Rescue of a food manufacturer
How we used administration to rescue a food manufacturing business that had fallen into financial difficulties.
Our client produced high quality, rare breed meat for the UK hospitality sector, including a number of Michelin starred restaurants.
Although a well-known and highly respected name in its market, the business had experienced a number of operational and financial difficulties over several years and had accrued creditor arrears which were no longer sustainable.
Due to several years of gradually worsening financial performance, caused both by changes in its market and problems with its operating model, the company had built up large creditor arrears. The owners of the business were not willing to introduce further funds and management recognised that the company was no longer sustainable without additional capital being introduced and action being taken to address the creditor position.
The company was beginning to experience significant cash flow pressure and several creditors were threatening imminent legal action. The management team approached us for advice on whether the business could be saved.
Because the business needed the introduction of significant capital, as well as a mechanism to deal with its large creditor arrears, a sale of the business via a pre-pack Administration, appeared to be the best option; the other main rescue procedure – a CVA – would only deal with the creditor position and would not solve the need for a capital injection.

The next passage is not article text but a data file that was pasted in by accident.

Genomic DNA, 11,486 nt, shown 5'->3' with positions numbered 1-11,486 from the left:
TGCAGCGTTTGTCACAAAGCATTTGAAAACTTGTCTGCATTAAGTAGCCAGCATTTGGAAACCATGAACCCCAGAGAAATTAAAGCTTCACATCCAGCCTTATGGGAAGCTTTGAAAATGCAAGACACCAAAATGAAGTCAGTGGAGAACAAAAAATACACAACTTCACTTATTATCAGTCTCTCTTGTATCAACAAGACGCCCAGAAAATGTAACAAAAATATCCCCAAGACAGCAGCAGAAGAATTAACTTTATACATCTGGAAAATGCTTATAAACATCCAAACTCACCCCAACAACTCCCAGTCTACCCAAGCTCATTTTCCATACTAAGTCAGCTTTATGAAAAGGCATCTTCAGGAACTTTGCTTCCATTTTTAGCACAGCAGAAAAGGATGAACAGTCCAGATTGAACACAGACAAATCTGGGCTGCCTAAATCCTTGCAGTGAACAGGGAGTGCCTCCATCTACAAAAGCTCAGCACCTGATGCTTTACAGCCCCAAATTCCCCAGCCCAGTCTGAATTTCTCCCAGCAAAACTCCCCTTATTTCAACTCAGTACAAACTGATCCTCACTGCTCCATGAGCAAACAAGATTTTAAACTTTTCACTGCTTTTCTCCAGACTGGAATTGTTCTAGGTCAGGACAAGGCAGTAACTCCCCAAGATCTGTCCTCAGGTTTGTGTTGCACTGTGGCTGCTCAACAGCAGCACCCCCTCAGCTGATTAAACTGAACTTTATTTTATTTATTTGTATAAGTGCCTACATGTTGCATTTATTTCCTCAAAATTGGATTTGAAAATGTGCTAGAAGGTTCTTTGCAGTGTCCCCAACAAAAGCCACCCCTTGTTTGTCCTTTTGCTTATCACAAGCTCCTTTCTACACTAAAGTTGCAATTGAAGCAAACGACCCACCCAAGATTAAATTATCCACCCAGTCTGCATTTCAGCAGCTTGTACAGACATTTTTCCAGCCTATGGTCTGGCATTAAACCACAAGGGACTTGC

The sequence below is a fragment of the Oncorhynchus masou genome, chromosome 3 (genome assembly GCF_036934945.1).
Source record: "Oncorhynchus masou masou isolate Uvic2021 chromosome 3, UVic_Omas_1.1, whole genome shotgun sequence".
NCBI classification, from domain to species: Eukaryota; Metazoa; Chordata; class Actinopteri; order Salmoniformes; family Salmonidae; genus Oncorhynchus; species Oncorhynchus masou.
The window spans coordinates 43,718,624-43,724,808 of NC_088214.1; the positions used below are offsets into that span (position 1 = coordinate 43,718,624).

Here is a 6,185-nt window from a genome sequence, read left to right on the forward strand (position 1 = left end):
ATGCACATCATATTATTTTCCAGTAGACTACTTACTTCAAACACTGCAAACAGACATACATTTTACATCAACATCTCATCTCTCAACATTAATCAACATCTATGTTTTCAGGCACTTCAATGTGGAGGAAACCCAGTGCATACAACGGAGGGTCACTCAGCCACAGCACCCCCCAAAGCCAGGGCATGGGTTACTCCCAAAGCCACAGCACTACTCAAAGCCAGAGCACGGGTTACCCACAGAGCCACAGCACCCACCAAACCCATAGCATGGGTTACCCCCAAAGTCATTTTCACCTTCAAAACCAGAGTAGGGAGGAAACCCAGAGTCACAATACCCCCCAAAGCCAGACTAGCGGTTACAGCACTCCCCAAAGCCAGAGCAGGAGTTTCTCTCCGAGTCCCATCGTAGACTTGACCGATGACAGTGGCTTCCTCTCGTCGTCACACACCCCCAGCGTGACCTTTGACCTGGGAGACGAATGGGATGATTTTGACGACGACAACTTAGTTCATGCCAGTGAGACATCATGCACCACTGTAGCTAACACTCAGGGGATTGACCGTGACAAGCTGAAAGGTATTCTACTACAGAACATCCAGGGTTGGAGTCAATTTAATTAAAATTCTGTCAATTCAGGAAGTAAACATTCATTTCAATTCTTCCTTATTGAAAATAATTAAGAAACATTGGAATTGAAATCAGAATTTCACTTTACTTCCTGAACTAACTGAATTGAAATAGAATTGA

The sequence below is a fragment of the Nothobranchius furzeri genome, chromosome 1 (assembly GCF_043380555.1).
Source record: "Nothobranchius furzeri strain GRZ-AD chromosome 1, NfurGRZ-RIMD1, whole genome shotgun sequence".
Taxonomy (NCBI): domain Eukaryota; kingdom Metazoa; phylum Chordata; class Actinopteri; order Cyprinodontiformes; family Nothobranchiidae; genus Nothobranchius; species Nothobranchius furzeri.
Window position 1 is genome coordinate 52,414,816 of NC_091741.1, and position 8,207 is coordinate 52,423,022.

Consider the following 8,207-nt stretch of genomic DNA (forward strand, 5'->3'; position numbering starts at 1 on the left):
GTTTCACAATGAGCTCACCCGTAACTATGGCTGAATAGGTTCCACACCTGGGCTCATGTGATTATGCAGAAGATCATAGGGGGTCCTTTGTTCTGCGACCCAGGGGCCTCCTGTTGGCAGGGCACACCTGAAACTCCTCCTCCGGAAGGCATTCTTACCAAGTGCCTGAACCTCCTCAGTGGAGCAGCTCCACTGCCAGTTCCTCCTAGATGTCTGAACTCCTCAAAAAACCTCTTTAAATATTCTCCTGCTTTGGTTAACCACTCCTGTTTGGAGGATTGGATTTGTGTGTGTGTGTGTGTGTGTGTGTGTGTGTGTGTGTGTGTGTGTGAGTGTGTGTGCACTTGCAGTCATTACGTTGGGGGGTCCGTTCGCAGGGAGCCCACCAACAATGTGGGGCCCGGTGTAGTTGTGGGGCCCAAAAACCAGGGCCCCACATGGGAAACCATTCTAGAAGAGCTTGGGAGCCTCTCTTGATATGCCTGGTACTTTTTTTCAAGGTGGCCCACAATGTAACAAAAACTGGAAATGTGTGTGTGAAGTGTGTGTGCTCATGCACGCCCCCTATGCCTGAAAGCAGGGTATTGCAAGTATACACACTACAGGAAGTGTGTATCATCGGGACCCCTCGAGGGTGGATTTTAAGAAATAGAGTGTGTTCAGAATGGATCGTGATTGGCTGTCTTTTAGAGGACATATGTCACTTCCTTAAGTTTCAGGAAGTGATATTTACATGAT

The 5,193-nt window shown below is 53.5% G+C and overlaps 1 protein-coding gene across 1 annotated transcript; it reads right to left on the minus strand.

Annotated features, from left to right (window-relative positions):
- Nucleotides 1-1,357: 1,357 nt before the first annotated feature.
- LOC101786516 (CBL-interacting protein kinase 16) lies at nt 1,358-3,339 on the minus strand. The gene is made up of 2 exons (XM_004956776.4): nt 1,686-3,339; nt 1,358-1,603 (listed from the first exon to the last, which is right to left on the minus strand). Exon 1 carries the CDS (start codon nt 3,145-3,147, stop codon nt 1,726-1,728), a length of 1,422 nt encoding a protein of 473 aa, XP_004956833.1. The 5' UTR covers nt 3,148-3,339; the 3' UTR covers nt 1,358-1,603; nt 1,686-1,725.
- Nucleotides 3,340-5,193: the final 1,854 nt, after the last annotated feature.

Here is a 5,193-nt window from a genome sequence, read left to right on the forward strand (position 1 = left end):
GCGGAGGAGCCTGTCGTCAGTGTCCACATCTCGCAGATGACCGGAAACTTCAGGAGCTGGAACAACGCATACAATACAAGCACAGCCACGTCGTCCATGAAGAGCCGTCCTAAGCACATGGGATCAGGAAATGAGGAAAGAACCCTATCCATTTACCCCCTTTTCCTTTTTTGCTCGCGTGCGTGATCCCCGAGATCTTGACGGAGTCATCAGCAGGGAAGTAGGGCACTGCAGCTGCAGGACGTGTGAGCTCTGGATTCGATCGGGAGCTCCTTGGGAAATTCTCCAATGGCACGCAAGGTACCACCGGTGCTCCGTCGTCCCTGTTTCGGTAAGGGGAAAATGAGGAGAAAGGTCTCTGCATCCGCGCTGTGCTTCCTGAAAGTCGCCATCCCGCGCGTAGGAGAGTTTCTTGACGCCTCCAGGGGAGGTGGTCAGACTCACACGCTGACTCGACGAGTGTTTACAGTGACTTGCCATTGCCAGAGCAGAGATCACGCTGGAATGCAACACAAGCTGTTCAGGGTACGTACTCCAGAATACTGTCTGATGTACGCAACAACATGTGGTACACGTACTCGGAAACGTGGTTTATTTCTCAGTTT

A pre-pack involves finding a buyer and agreeing the terms of a sale before the company enters administration. Once a deal has been agreed the company is placed into administration and the sale takes place immediately: the business and assets (including employees) move across to a new limited company owned by the purchaser, whilst the creditors remain with the original company in administration.
Working with management we prepared a long-list of potential purchasers – this was based on management’s market knowledge, our own research and our extensive professional contacts, including a variety of investors who buy and fund financially distressed businesses. A one-page confidential flyer was issued to our target mailing list of several hundred parties. This initial mailing generated significant interest and a full sales pack was provided to all parties who who were willing to sign a confidentiality agreement. A number of parties then visited the business and met with management to assess whether to make an offer.
Within three weeks of our initial meeting with management we had received three credible offers to purchase the business via Administration. Within a further week we had agreed terms with a trade purchaser, the company was placed into administration and the sale of the business completed.
The purchaser was a larger food manufacturing business, which not only had the resources to fund the business but brought access to new routes to market, which were expected to grow sales, and synergies to reduce costs.
The company’s entire workforce (some 25 employees) were transferred to the purchaser, providing full continuity of employment (including their accrued length of service and other entitlements). In addition the proceeds from the sale of the business, together with the collection of the company’s outstanding sales ledger, were sufficient to enable us to make a distribution to creditors.
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